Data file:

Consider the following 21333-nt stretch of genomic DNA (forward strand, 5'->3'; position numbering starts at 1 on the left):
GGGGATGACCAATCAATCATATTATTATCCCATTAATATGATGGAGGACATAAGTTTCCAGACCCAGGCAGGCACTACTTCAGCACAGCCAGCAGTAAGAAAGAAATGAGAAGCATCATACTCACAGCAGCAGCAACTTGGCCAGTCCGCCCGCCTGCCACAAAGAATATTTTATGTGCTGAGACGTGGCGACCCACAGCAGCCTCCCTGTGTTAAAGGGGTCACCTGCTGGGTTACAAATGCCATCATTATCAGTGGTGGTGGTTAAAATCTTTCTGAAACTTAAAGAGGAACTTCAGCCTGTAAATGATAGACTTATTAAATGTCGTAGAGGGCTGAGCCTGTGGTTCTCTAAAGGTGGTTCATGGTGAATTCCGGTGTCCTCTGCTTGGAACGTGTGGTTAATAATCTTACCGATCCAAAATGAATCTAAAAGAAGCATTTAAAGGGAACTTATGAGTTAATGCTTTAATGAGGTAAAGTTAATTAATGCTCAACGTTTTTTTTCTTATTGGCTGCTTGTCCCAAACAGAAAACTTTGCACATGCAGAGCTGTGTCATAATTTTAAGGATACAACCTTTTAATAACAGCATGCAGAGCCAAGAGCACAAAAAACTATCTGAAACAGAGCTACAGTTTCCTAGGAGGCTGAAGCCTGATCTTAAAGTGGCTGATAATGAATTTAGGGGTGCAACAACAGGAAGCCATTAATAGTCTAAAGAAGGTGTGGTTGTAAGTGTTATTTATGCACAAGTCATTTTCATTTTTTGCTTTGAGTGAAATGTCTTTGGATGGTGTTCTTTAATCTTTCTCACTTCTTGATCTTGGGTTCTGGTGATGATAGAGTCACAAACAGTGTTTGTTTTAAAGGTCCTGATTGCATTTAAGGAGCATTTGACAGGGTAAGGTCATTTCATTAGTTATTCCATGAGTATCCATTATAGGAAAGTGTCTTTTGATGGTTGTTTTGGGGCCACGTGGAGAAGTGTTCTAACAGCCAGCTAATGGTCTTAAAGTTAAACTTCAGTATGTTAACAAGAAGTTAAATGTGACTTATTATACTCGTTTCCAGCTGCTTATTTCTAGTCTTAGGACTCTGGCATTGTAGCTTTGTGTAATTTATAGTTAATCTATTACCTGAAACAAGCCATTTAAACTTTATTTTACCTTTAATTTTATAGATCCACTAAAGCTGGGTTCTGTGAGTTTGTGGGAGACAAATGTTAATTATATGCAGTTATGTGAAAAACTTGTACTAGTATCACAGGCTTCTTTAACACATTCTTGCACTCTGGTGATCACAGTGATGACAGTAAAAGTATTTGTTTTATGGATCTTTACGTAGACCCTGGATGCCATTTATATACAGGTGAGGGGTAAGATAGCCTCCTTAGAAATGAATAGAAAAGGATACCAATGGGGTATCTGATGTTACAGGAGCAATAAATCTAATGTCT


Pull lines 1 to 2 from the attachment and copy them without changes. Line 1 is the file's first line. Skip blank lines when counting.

Consider the following 21333-nt stretch of genomic DNA (forward strand, 5'->3'; position numbering starts at 1 on the left):
GGGGATGACCAATCAATCATATTATTATCCCATTAATATGATGGAGGACATAAGTTTCCAGACCCAGGCAGGCACTACTTCAGCACAGCCAGCAGTAAGAAAGAAATGAGAAGCATCATACTCACAGCAGCAGCAACTTGGCCAGTCCGCCCGCCTGCCACAAAGAATATTTTATGTGCTGAGACGTGGCGACCCACAGCAGCCTCCCTGTGTTAAAGGGGTCACCTGCTGGGTTACAAATGCCATCATTATCAGTGGTGGTGGTTAAAATCTTTCTGAAACTTAAAGAGGAACTTCAGCCTGTAAATGATAGACTTATTAAATGTCGTAGAGGGCTGAGCCTGTGGTTCTCTAAAGGTGGTTCATGGTGAATTCCGGTGTCCTCTGCTTGGAACGTGTGGTTAATAATCTTACCGATCCAAAATGAATCTAAAAGAAGCATTTAAAGGGAACTTATGAGTTAATGCTTTAATGAGGTAAAGTTAATTAATGCTCAACGTTTTTTTTCTTATTGGCTGCTTGTCCCAAACAGAAAACTTTGCACATGCAGAGCTGTGTCATAATTTTAAGGATACAACCTTTTAATAACAGCATGCAGAGCCAAGAGCACAAAAAACTATCTGAAACAGAGCTACAGTTTCCTAGGAGGCTGAAGCCTGATCTTAAAGTGGCTGATAATGAATTTAGGGGTGCAACAACAGGAAGCCATTAATAGTCTAAAGAAGGTGTGGTTGTAAGTGTTATTTATGCACAAGTCATTTTCATTTTTTGCTTTGAGTGAAATGTCTTTGGATGGTGTTCTTTAATCTTTCTCACTTCTTGATCTTGGGTTCTGGTGATGATAGAGTCACAAACAGTGTTTGTTTTAAAGGTCCTGATTGCATTTAAGGAGCATTTGACAGGGTAAGGTCATTTCATTAGTTATTCCATGAGTATCCATTATAGGAAAGTGTCTTTTGATGGTTGTTTTGGGGCCACGTGGAGAAGTGTTCTAACAGCCAGCTAATGGTCTTAAAGTTAAACTTCAGTATGTTAACAAGAAGTTAAATGTGACTTATTATACTCGTTTCCAGCTGCTTATTTCTAGTCTTAGGACTCTGGCATTGTAGCTTTGTGTAATTTATAGTTAATCTATTACCTGAAACAAGCCATTTAAACTTTATTTTACCTTTAATTTTATAGATCCACTAAAGCTGGGTTCTGTGAGTTTGTGGGAGACAAATGTTAATTATATGCAGTTATGTGAAAAACTTGTACTAGTATCACAGGCTTCTTTAACACATTCTTGCACTCTGGTGATCACAGTGATGACAGTAAAAGTATTTGTTTTATGGATCTTTACGTAGACCCTGGATGCCATTTATATACAGGTGAGGGGTAAGATAGCCTCCTTAGAAATGAATAGAAAAGGATACCAATGGGGTATCTGATGTTACAGGAGCAATAAATCTAATGTCT